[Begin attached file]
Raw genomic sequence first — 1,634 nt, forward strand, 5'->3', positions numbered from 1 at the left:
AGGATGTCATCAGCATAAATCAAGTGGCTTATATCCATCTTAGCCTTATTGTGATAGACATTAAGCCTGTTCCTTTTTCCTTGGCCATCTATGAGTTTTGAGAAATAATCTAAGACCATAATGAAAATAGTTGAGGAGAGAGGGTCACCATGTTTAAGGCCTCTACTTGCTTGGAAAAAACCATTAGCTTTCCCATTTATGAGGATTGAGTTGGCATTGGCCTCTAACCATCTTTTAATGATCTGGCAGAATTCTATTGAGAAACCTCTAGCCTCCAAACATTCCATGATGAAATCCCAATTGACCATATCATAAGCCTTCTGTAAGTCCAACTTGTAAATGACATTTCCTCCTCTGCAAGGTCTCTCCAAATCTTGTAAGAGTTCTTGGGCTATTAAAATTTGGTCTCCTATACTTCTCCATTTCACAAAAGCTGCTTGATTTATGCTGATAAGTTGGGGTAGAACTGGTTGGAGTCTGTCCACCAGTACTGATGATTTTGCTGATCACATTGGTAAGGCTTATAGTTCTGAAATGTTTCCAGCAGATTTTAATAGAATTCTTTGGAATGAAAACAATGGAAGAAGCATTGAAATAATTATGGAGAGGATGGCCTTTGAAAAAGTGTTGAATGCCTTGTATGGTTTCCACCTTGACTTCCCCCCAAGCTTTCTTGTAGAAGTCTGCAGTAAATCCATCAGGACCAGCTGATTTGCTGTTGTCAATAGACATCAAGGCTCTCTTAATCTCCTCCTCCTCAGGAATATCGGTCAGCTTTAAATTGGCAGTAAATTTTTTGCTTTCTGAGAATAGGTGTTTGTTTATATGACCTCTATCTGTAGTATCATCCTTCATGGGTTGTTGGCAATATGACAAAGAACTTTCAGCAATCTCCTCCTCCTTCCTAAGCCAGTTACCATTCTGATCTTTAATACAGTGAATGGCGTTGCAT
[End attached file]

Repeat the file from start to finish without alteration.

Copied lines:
Raw genomic sequence first — 1,634 nt, forward strand, 5'->3', positions numbered from 1 at the left:
AGGATGTCATCAGCATAAATCAAGTGGCTTATATCCATCTTAGCCTTATTGTGATAGACATTAAGCCTGTTCCTTTTTCCTTGGCCATCTATGAGTTTTGAGAAATAATCTAAGACCATAATGAAAATAGTTGAGGAGAGAGGGTCACCATGTTTAAGGCCTCTACTTGCTTGGAAAAAACCATTAGCTTTCCCATTTATGAGGATTGAGTTGGCATTGGCCTCTAACCATCTTTTAATGATCTGGCAGAATTCTATTGAGAAACCTCTAGCCTCCAAACATTCCATGATGAAATCCCAATTGACCATATCATAAGCCTTCTGTAAGTCCAACTTGTAAATGACATTTCCTCCTCTGCAAGGTCTCTCCAAATCTTGTAAGAGTTCTTGGGCTATTAAAATTTGGTCTCCTATACTTCTCCATTTCACAAAAGCTGCTTGATTTATGCTGATAAGTTGGGGTAGAACTGGTTGGAGTCTGTCCACCAGTACTGATGATTTTGCTGATCACATTGGTAAGGCTTATAGTTCTGAAATGTTTCCAGCAGATTTTAATAGAATTCTTTGGAATGAAAACAATGGAAGAAGCATTGAAATAATTATGGAGAGGATGGCCTTTGAAAAAGTGTTGAATGCCTTGTATGGTTTCCACCTTGACTTCCCCCCAAGCTTTCTTGTAGAAGTCTGCAGTAAATCCATCAGGACCAGCTGATTTGCTGTTGTCAATAGACATCAAGGCTCTCTTAATCTCCTCCTCCTCAGGAATATCGGTCAGCTTTAAATTGGCAGTAAATTTTTTGCTTTCTGAGAATAGGTGTTTGTTTATATGACCTCTATCTGTAGTATCATCCTTCATGGGTTGTTGGCAATATGACAAAGAACTTTCAGCAATCTCCTCCTCCTTCCTAAGCCAGTTACCATTCTGATCTTTAATACAGTGAATGGCGTTGCAT